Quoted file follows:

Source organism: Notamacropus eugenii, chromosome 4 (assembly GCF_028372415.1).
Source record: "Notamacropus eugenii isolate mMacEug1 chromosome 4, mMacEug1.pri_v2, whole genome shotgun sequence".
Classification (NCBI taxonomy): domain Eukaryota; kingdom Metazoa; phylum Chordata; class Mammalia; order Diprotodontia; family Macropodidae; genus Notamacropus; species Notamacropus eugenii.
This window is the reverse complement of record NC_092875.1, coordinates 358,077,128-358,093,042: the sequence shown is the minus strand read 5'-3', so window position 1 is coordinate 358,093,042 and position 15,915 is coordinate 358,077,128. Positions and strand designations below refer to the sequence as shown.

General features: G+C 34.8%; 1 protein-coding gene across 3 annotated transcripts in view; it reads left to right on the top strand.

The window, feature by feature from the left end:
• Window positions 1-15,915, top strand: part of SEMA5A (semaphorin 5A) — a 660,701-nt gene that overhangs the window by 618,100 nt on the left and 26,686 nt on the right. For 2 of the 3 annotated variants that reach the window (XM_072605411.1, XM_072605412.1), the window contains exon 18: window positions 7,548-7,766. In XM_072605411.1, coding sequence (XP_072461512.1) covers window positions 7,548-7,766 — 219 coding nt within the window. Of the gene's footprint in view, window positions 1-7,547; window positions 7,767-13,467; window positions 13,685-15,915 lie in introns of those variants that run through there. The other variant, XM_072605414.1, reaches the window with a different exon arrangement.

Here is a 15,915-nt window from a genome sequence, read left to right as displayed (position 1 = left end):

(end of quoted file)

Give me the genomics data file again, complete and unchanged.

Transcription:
Source organism: Notamacropus eugenii, chromosome 4 (assembly GCF_028372415.1).
Source record: "Notamacropus eugenii isolate mMacEug1 chromosome 4, mMacEug1.pri_v2, whole genome shotgun sequence".
Classification (NCBI taxonomy): domain Eukaryota; kingdom Metazoa; phylum Chordata; class Mammalia; order Diprotodontia; family Macropodidae; genus Notamacropus; species Notamacropus eugenii.
This window is the reverse complement of record NC_092875.1, coordinates 358,077,128-358,093,042: the sequence shown is the minus strand read 5'-3', so window position 1 is coordinate 358,093,042 and position 15,915 is coordinate 358,077,128. Positions and strand designations below refer to the sequence as shown.

General features: G+C 34.8%; 1 protein-coding gene across 3 annotated transcripts in view; it reads left to right on the top strand.

The window, feature by feature from the left end:
• Window positions 1-15,915, top strand: part of SEMA5A (semaphorin 5A) — a 660,701-nt gene that overhangs the window by 618,100 nt on the left and 26,686 nt on the right. For 2 of the 3 annotated variants that reach the window (XM_072605411.1, XM_072605412.1), the window contains exon 18: window positions 7,548-7,766. In XM_072605411.1, coding sequence (XP_072461512.1) covers window positions 7,548-7,766 — 219 coding nt within the window. Of the gene's footprint in view, window positions 1-7,547; window positions 7,767-13,467; window positions 13,685-15,915 lie in introns of those variants that run through there. The other variant, XM_072605414.1, reaches the window with a different exon arrangement.

Here is a 15,915-nt window from a genome sequence, read left to right as displayed (position 1 = left end):